In the 14th century, almost 200 years before Pizzaro arrived to conquer the Incas, a young prince had a dream in which a spirit appeared and identified itself as Viracocha Inca, son of the sun and brother of the first king of the Inca dynasty. The spirit said that a northern tribe, the Chancas, was preparing a revolution against the monarchy, and serious consequences would follow.. The Chancas did rebel, and the prince subdued them. But rebellion was common, and the Inca priests concluded that a much greater danger was implied in the warning. The priests interpreted another meaning: One day, bearded foreigners who were "masters of the lightning" would arrive from the sea to herald the fall of the empire.

The prince became the eighth Inca king, and the people gave him the name Viracocha. He commissioned the construction of a temple with twelve winding halls leading upward to a statue of a tall, bearded man dressed in a tunic. He held a chained, ferocious animal that had the claws of a leopard. King Viracocha carved the statue with his own hands in order to create an exact image of the spirit in his veridic dream.

Several omens occurred as the years passed. One day in the sky over the capitol city of Cusco
, a condor (the sacred messenger of the sun) was attacked by a swarm of falcons. The wounded condor fell into the city square and was given medical aid by the priests, but it died anyway. The Inca sages were greatly disturbed because they saw it as an omen of bad times to come.
In an audience before Huayna Capac, the 11th Inca king, a soothsayer interpreted an awesome sign that had appeared in the sky: three halos (red, green and brown) encircling the moon. The sage said:

"The Moon, your Mother, tells you that Pachacamac, the Creator and giver of Life, threatens your Family, your Realm, and subjects. Your sons will wage a cruel War, those of royal Blood will die, and the Empire will disappear."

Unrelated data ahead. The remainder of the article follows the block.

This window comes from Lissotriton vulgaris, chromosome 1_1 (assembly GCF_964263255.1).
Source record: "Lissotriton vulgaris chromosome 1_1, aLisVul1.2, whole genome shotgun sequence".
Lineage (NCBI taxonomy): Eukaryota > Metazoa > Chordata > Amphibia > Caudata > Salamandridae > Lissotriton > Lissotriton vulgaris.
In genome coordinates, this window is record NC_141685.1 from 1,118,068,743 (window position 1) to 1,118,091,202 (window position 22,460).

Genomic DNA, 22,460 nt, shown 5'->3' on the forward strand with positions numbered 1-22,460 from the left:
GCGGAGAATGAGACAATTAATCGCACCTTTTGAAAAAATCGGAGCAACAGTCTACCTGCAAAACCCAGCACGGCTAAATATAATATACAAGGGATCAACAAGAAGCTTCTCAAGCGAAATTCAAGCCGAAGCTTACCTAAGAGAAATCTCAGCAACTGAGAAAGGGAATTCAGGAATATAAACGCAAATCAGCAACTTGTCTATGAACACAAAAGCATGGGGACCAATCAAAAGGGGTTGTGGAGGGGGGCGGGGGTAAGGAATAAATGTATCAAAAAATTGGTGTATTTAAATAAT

Since there were only twelve halls in the Temple of Viracocha, and Huayna Capac was the 11th king, he correctly feared that the kingdom would end with its next ruler. Huayna Capac also worried about a party of light-skinned, bearded foreigners who had come ashore to the north, wielding strange weapons that erupted with fire, as spoken of in earlier prophecies.

On his deathbed, Huayna Capac addressed his priests and officials thus:

"Our father the sun has revealed to me that after a reign of twelve Incas, his own children, there will appear in our country an unknown race of men who will subdue our empire. They doubtless belong to the people whose messengers have appeared on our shores. Be sure of it, these foreigners will reach this country and fulfill the prophecy."

The foreign messengers were Vasco Nuñez de Balboa and company, who arrived at Tumbes in 1511. The Spaniards returned in 1532, well armed for conquest under the command of Francisco Pizzaro. Within a few years after the death of Huayna Capac from smallpox, his two sons went to war against each other. Atahualpa won and assumed the throne as the 12th Inca, just in time to lose the empire to Pizzaro on November 16, 1532.

The Q’ero (Long-haired ones), the last of the Incas, recently revealed their prophecies of the End of Time to Alberto Villoldo, who has published them. The Q’ero are awaiting the next Pachacuti (He Who Transforms the Earth), and expect it to be the end of the world as we know it. The signs of upheaval have begun, and will last four years. A new humanity will emerge from the chaos. The prophecies announce the beginning of a new "millenium of gold", and speak of "a rip in the fabric of time", through which will come a luminous being. The signs of the times include: the drying-up of high mountain cochas (lagoons), the near-extinction of the condor, and great solar heat. Afterwards, we shall emerge into the fifth Sun.

The Inca End time prophecy

The new caretakers of the Earth will come from the West, and those that have made the greatest impact on Mother Earth now have the moral responsibility to remake their relationship with her, after remaking themselves.

The prophecy holds that North America will supply the physical strength, or body; Europe will supply the mental aspect, or head; and the heart will be supplied by South America. The prophecies are optimistic.

They refer to the end of time as we know it-the death of a way of thinking and a way of being, the end of a way of relating to nature and to the earth.